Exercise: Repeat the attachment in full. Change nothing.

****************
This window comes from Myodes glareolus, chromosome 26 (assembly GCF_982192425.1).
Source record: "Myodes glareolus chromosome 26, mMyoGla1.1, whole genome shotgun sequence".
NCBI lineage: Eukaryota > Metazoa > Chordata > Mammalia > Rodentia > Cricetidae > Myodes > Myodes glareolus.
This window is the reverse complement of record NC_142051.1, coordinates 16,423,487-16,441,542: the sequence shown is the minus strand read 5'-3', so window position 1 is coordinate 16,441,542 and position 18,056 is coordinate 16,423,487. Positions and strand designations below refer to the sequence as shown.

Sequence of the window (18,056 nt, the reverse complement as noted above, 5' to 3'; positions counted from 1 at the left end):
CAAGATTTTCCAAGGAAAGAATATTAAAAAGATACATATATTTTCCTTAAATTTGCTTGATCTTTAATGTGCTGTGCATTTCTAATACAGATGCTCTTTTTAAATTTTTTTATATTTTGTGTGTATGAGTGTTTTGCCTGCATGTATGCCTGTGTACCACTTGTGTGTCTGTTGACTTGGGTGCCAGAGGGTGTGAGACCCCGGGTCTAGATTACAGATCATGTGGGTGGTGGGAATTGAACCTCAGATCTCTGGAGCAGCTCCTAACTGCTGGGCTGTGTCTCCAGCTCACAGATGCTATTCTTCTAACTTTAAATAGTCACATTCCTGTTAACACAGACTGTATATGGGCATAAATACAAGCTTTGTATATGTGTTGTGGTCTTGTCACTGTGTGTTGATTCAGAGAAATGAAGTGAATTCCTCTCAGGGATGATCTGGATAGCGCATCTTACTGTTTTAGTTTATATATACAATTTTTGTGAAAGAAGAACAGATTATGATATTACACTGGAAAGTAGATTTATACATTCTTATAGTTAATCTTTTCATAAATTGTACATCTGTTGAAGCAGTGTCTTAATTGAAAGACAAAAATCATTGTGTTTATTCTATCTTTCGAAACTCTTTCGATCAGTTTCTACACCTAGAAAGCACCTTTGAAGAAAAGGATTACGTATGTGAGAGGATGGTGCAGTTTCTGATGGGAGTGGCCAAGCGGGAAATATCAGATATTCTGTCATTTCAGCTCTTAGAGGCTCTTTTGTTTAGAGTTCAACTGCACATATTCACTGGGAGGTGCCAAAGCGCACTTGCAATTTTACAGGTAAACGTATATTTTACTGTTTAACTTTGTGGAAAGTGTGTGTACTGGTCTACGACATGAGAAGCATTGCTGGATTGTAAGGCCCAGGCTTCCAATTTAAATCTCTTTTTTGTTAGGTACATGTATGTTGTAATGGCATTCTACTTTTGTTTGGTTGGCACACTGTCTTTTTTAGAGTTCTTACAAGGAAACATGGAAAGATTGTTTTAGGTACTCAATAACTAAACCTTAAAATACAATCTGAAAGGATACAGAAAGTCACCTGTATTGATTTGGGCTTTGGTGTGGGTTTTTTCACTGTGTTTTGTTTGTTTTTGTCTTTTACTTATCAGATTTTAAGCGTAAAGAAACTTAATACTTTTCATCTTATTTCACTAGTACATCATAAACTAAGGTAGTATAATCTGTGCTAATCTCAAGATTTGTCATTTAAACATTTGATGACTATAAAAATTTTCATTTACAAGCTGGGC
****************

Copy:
This window comes from Myodes glareolus, chromosome 26 (assembly GCF_982192425.1).
Source record: "Myodes glareolus chromosome 26, mMyoGla1.1, whole genome shotgun sequence".
NCBI lineage: Eukaryota > Metazoa > Chordata > Mammalia > Rodentia > Cricetidae > Myodes > Myodes glareolus.
This window is the reverse complement of record NC_142051.1, coordinates 16,423,487-16,441,542: the sequence shown is the minus strand read 5'-3', so window position 1 is coordinate 16,441,542 and position 18,056 is coordinate 16,423,487. Positions and strand designations below refer to the sequence as shown.

Sequence of the window (18,056 nt, the reverse complement as noted above, 5' to 3'; positions counted from 1 at the left end):
CAAGATTTTCCAAGGAAAGAATATTAAAAAGATACATATATTTTCCTTAAATTTGCTTGATCTTTAATGTGCTGTGCATTTCTAATACAGATGCTCTTTTTAAATTTTTTTATATTTTGTGTGTATGAGTGTTTTGCCTGCATGTATGCCTGTGTACCACTTGTGTGTCTGTTGACTTGGGTGCCAGAGGGTGTGAGACCCCGGGTCTAGATTACAGATCATGTGGGTGGTGGGAATTGAACCTCAGATCTCTGGAGCAGCTCCTAACTGCTGGGCTGTGTCTCCAGCTCACAGATGCTATTCTTCTAACTTTAAATAGTCACATTCCTGTTAACACAGACTGTATATGGGCATAAATACAAGCTTTGTATATGTGTTGTGGTCTTGTCACTGTGTGTTGATTCAGAGAAATGAAGTGAATTCCTCTCAGGGATGATCTGGATAGCGCATCTTACTGTTTTAGTTTATATATACAATTTTTGTGAAAGAAGAACAGATTATGATATTACACTGGAAAGTAGATTTATACATTCTTATAGTTAATCTTTTCATAAATTGTACATCTGTTGAAGCAGTGTCTTAATTGAAAGACAAAAATCATTGTGTTTATTCTATCTTTCGAAACTCTTTCGATCAGTTTCTACACCTAGAAAGCACCTTTGAAGAAAAGGATTACGTATGTGAGAGGATGGTGCAGTTTCTGATGGGAGTGGCCAAGCGGGAAATATCAGATATTCTGTCATTTCAGCTCTTAGAGGCTCTTTTGTTTAGAGTTCAACTGCACATATTCACTGGGAGGTGCCAAAGCGCACTTGCAATTTTACAGGTAAACGTATATTTTACTGTTTAACTTTGTGGAAAGTGTGTGTACTGGTCTACGACATGAGAAGCATTGCTGGATTGTAAGGCCCAGGCTTCCAATTTAAATCTCTTTTTTGTTAGGTACATGTATGTTGTAATGGCATTCTACTTTTGTTTGGTTGGCACACTGTCTTTTTTAGAGTTCTTACAAGGAAACATGGAAAGATTGTTTTAGGTACTCAATAACTAAACCTTAAAATACAATCTGAAAGGATACAGAAAGTCACCTGTATTGATTTGGGCTTTGGTGTGGGTTTTTTCACTGTGTTTTGTTTGTTTTTGTCTTTTACTTATCAGATTTTAAGCGTAAAGAAACTTAATACTTTTCATCTTATTTCACTAGTACATCATAAACTAAGGTAGTATAATCTGTGCTAATCTCAAGATTTGTCATTTAAACATTTGATGACTATAAAAATTTTCATTTACAAGCTGGGC